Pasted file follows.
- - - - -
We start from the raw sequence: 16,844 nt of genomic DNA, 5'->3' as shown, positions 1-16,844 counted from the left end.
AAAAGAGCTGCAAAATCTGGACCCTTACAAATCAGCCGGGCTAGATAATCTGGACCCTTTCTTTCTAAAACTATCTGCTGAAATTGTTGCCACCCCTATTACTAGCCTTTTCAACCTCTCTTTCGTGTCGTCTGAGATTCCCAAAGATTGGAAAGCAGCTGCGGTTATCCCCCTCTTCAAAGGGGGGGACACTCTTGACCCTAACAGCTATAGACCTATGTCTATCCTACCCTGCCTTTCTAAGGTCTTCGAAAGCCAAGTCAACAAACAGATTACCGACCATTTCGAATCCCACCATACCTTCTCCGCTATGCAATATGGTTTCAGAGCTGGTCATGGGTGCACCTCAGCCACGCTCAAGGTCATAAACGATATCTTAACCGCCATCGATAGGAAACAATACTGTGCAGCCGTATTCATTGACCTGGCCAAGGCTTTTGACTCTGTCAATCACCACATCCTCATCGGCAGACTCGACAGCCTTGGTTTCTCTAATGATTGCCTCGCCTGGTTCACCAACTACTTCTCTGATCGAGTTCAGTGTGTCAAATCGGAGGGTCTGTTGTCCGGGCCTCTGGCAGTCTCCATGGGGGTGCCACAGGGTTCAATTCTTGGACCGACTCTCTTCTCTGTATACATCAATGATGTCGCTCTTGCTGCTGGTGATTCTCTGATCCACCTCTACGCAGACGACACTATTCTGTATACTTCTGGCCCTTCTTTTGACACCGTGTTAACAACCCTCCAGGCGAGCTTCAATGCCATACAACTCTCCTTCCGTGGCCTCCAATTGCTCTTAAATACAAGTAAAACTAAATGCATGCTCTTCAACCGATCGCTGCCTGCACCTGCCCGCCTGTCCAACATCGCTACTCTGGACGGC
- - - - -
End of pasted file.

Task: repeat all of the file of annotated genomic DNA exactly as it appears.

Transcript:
We start from the raw sequence: 16,844 nt of genomic DNA, 5'->3' as shown, positions 1-16,844 counted from the left end.
AAAAGAGCTGCAAAATCTGGACCCTTACAAATCAGCCGGGCTAGATAATCTGGACCCTTTCTTTCTAAAACTATCTGCTGAAATTGTTGCCACCCCTATTACTAGCCTTTTCAACCTCTCTTTCGTGTCGTCTGAGATTCCCAAAGATTGGAAAGCAGCTGCGGTTATCCCCCTCTTCAAAGGGGGGGACACTCTTGACCCTAACAGCTATAGACCTATGTCTATCCTACCCTGCCTTTCTAAGGTCTTCGAAAGCCAAGTCAACAAACAGATTACCGACCATTTCGAATCCCACCATACCTTCTCCGCTATGCAATATGGTTTCAGAGCTGGTCATGGGTGCACCTCAGCCACGCTCAAGGTCATAAACGATATCTTAACCGCCATCGATAGGAAACAATACTGTGCAGCCGTATTCATTGACCTGGCCAAGGCTTTTGACTCTGTCAATCACCACATCCTCATCGGCAGACTCGACAGCCTTGGTTTCTCTAATGATTGCCTCGCCTGGTTCACCAACTACTTCTCTGATCGAGTTCAGTGTGTCAAATCGGAGGGTCTGTTGTCCGGGCCTCTGGCAGTCTCCATGGGGGTGCCACAGGGTTCAATTCTTGGACCGACTCTCTTCTCTGTATACATCAATGATGTCGCTCTTGCTGCTGGTGATTCTCTGATCCACCTCTACGCAGACGACACTATTCTGTATACTTCTGGCCCTTCTTTTGACACCGTGTTAACAACCCTCCAGGCGAGCTTCAATGCCATACAACTCTCCTTCCGTGGCCTCCAATTGCTCTTAAATACAAGTAAAACTAAATGCATGCTCTTCAACCGATCGCTGCCTGCACCTGCCCGCCTGTCCAACATCGCTACTCTGGACGGC